Covalent Explanation


The adjective covalent is used in the field of chemistry to describe the bond that is generated between atoms that have shared pairs of electrons. It is also qualified as covalent to that which has at least one covalent bond.

It is important to remember that particles that have an electrical charge and are made up of a non-neutral molecule or atom are called ions. Ions, according to the octet rule enunciated by the American Gilbert Newton Lewis in 1916, have a tendency to use eight electrons to complete the last energy levels and thus achieve stability in their configuration.

Atoms, to respect the octet rule, can use different kinds of chemical bonds to join. Among them appears the covalent bond, which supposes the sharing of electrons in the last level. This type of bond requires that the electronegativity difference between the atoms be less than 1.7.

According to, covalent bonds develop between atoms of different nonmetal elements and between atoms that belong to the same nonmetal element. Covalently bonded atoms share their electron pairs in the molecular orbital.

These atoms can share between one and three pairs of electrons in a covalent bond: therefore, the bonds can be single, double or triple depending on the case. If the bond occurs between equal atoms that have an electronegativity difference of less than 0.4, a nonpolar covalent bond is obtained. On the other hand, if the bond is developed by atoms of different elements that have an electronegativity difference greater than 0.4, it is a polar covalent bond.

According to the chemists G. William Daub and S. Seese, in any covalent substance (such as a hydrogen molecule) the following four aspects are appreciated:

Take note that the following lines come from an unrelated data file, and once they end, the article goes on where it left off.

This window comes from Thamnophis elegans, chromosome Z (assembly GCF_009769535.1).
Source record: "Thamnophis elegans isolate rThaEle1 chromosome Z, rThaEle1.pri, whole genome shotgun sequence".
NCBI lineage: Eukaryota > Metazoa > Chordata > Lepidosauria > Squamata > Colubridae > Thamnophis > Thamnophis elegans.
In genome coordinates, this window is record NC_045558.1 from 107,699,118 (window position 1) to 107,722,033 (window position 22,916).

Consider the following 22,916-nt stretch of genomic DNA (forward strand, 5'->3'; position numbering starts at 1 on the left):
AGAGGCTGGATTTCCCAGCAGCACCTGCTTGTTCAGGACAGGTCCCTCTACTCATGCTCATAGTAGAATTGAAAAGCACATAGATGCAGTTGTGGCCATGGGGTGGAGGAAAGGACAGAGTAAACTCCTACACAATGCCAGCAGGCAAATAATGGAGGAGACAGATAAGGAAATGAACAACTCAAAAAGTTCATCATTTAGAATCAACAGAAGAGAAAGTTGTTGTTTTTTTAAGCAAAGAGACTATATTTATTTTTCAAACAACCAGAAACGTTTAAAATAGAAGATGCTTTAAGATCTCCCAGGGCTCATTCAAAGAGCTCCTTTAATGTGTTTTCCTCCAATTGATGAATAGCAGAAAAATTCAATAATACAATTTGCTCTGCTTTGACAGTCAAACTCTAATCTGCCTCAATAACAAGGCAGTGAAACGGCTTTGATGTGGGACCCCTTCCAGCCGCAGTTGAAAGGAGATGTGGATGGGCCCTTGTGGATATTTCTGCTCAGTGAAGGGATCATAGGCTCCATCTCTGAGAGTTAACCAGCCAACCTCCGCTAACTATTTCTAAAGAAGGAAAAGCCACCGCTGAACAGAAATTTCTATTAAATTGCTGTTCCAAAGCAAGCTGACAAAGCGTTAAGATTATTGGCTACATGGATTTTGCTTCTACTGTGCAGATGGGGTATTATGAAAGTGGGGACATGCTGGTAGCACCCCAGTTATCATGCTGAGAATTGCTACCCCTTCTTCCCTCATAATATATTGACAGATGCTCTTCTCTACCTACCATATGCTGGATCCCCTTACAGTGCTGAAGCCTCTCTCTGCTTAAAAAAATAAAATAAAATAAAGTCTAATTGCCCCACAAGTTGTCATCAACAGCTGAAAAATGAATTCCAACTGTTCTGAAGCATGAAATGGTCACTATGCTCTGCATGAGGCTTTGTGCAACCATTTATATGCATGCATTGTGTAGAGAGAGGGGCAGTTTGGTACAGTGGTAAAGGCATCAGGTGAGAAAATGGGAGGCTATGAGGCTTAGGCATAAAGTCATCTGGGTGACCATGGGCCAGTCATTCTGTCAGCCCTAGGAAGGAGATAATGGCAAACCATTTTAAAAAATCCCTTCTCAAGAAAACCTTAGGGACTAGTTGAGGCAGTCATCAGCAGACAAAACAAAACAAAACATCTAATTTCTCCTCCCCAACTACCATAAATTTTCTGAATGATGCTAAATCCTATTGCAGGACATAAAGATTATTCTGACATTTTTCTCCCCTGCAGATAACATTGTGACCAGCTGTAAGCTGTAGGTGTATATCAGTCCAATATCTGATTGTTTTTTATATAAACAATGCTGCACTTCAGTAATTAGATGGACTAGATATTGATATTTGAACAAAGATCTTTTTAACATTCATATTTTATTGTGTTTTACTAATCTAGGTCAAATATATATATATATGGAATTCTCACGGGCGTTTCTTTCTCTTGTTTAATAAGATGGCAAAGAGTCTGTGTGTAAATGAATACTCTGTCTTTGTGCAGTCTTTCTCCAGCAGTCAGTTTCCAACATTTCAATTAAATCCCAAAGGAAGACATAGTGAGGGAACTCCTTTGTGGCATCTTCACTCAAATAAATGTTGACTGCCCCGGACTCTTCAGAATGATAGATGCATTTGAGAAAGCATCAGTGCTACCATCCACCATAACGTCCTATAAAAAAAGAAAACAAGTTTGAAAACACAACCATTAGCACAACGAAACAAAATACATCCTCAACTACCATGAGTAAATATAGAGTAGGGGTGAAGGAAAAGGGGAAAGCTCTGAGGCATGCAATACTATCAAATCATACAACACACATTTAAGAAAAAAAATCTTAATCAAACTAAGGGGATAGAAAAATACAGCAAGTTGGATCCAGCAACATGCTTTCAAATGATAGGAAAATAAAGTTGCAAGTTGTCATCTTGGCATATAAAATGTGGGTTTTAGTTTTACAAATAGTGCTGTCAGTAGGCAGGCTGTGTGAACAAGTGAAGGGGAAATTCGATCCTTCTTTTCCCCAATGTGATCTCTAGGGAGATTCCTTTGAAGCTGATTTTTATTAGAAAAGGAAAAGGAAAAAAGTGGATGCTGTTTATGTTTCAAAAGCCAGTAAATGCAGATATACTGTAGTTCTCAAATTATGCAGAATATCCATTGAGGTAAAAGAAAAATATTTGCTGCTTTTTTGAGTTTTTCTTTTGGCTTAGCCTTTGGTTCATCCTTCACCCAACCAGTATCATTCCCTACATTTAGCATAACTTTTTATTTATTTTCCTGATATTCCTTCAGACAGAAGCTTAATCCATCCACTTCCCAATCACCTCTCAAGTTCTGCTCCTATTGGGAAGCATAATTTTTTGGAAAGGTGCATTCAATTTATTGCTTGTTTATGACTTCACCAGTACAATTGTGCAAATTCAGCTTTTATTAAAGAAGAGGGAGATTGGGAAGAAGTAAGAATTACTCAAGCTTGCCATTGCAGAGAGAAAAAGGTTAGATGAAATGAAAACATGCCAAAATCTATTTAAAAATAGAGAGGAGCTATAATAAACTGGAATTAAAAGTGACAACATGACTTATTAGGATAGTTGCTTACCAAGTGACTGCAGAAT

* Viewed singly, that is, outside of a combination, atoms have properties that are very different from those exhibited by molecules. For this reason, when writing the chemical formula of hydrogen, for example, we must put a two as a subscript of the H, since it is a diatomic molecule (one that is made up of two atoms, whether or not they are of the same chemical element) ;

* the two electrons are attracted to the two positive nuclei, something that happens with the aim of producing a more stable molecule than one in which the atoms are separated. This causes a covalent bond to be generated. Since the attraction to which the nuclei subject the electrons manages to cancel the repulsion between them, there is a good chance of finding electrons between the two nuclei;

* the distance between the nuclei has to allow the 1s orbitals to have the maximum overlap. For example, this value in the hydrogen molecule is around 0.74 angstroms. If this is not true, then we speak of bond length to define the distance between two covalently bonded atoms;

* 52 kilocalories are necessary to cut the covalent bonds that exist in 1 gram of hydrogen gas.

With respect to covalent substances, it is possible to recognize the following two:

* Molecular covalents, that is, bonds that form molecules with low boiling and melting temperatures, insulators of heat and electric current, soluble in polar or nonpolar solvents (depending on whether the molecules themselves are polar or nonpolar), such as benzene, nitrogen, oxygen and carbon;

* lattice covalents, crystal lattices with an indefinite number of atoms, similar to ionic compounds, characterized by being very hard, insoluble and with high boiling and melting temperatures, such as diamond and quartz.